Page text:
Question: Why Should We Honor Cesar Chavez? Suggested Answer: Because He Fought Wetback Labor!

Question: Why Should We Honor Cesar Chavez? Suggested Answer: Because He Fought Wetback Labor!One our friends writes:

If you have any Georgia readers, they might be interested in submitting an essay to GALEO (the Georgia affiliate of the open-borders movement) on “How has Cesar Chavez influenced your life and what impact will his work have on your future?” or “Why should we have a national holiday honoring Cesar Chavez?” by cribbing something from Sailer’s “Cesar Chavez, Minuteman” piece: see 2013 Cesar Chavez Essay Contest PDF . "It would be hilarious. The deadline is March 1.

Yes, Chavez was fighting for better wages for Mexican-American workers underpaid and abused by California growers. One way he did that was by helping the INS prevent the growers from importing wetbacks as strikebreakers.

Sailer wrote in the American Conservative that

During his prime, Chavez, a third-generation American citizen from Yuma, Arizona and Navy veteran, was an American labor leader fighting against the importation of strikebreakers from Mexico. But as power and praise went to his head, his image morphed into that of a Mexican mestizo racial emblem, the patron saint of the reconquista of Alta California by la raza.

In 2006, we automatically assume that America’s self-appointed Latino leaders—the politicians, campaign consultants, media mouthpieces, and identity-politics warriors—favor ever more immigration. Their influence and income flow from their claim to represent vast numbers of Hispanics, so the more warm bodies they can get across the border, the larger will be the ethnic quotas upon which their careers are based. But the union leader who is honestly battling for the welfare of his members—as opposed to the boss merely attempting to maximize the number of dues-paying workers—wants less competition for them.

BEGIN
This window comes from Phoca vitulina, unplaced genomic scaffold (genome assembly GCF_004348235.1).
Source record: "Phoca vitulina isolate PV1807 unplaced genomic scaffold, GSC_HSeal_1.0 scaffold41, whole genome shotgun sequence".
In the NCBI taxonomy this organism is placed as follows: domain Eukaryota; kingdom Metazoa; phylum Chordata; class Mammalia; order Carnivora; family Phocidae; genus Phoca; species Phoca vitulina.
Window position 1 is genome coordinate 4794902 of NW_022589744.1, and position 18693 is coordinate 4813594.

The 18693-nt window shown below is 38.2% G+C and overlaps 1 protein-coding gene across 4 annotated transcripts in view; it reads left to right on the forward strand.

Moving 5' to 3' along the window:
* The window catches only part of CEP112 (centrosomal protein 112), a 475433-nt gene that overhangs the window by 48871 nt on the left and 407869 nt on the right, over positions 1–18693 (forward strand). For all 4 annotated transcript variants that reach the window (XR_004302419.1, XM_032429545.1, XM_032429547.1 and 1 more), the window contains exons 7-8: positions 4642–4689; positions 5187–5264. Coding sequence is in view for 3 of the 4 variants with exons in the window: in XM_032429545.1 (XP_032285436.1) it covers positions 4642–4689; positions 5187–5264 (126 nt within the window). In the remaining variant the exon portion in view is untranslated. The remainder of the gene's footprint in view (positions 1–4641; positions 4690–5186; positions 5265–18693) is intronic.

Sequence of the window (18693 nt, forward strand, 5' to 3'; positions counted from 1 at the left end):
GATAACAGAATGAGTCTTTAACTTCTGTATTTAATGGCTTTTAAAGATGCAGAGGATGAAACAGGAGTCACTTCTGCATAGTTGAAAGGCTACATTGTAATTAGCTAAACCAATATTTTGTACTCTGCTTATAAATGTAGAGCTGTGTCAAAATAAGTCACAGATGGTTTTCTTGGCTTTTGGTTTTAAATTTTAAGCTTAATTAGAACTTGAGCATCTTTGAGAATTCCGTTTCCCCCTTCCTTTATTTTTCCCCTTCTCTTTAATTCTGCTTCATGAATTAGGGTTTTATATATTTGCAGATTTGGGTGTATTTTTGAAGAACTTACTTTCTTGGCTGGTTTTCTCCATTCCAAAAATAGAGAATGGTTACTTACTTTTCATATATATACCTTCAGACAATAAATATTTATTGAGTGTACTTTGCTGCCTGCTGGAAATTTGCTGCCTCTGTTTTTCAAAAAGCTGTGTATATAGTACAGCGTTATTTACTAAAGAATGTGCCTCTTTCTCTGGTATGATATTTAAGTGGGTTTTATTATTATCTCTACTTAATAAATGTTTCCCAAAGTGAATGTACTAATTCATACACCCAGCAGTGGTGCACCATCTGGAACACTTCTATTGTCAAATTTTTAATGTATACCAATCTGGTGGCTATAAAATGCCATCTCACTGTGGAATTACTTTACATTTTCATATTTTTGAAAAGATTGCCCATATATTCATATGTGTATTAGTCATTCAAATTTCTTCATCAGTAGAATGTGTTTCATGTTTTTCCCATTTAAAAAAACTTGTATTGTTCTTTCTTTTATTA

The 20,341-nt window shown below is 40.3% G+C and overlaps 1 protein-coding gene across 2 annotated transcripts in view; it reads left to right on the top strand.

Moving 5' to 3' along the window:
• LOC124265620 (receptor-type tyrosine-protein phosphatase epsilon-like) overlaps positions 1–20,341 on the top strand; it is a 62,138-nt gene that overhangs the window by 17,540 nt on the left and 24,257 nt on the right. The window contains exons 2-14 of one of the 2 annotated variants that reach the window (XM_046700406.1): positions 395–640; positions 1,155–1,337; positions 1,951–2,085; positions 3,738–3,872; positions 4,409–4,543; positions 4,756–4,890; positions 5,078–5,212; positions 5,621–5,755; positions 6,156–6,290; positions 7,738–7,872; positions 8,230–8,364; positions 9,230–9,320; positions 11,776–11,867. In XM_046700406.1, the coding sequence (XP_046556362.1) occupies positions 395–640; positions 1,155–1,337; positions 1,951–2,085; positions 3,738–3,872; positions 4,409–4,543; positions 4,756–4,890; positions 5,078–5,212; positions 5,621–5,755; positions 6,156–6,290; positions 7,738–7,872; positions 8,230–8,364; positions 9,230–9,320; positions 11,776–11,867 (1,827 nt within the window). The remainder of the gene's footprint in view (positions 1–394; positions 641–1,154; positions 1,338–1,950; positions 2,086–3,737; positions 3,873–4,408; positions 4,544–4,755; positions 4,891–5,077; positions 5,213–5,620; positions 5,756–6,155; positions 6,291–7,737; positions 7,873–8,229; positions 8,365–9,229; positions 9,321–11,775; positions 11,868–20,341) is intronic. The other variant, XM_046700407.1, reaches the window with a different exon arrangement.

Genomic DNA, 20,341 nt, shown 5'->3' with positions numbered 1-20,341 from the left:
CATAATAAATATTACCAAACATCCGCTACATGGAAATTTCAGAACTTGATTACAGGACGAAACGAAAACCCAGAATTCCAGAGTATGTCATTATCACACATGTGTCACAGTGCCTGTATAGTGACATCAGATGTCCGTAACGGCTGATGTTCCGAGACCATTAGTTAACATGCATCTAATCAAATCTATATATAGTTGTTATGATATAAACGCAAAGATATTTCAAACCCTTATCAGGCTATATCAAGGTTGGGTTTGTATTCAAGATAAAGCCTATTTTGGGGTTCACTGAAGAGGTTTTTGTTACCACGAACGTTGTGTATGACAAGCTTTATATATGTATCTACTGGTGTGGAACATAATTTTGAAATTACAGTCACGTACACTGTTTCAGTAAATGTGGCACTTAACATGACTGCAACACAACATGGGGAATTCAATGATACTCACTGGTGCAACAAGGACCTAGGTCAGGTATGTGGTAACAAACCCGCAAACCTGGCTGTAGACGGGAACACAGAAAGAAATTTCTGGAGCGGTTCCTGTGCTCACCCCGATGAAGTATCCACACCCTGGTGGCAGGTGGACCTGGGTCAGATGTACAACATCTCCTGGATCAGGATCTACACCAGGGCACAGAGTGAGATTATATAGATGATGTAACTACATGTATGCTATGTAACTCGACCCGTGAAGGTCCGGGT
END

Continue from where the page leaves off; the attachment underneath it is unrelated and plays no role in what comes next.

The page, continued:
Chavez’s essential problem was straight out of Econ 101, the law of supply and demand. He needed to limit the supply of labor in order to drive up wages. Just as American Federation of Labor founder Samuel Gompers, himself a Jewish immigrant, was one of the most influential voices calling for the successful immigration-restriction law of 1924, Chavez, during his effectual years, was a ferocious opponent of illegal immigration. [ “Cesar Chavez, Minuteman”, February 27, 2006]

Of course, this is stuff that Sailer had published on VDARE.com years ago:La Causa or La Raza By Steve Sailer on May 5, 2000.

Here are two versions of Cesar Chavez's fight against cheap foreign labor

Library of Congress version

In 1969, the UFW organized a march through the Coachella and Imperial Valleys in Central California to the United States-Mexico border to protest growers' use of illegal immigrants as strike breakers.

Senator Barbara Boxer (D.-CA)'s version

Chavez organized a march from the Coachella and Imperial Valleys to the United States-Mexico border to protest the use of undocumented immigrants from Mexico as strike breakers.

That's why I suggest the use of the uncontroversial term "wetback". A contest rule is that "To enter you must be a high school student or an adult residing within the State of Georgia. " It does not say that you have to be legally present in the United States. Entries are supposed to be submitted through the postal mail (see PDF for details) and should be mailed by March 1.

If anyone takes advantage of this opportunity, save an electronic copy and mail it to me at jfulford@vdare.com.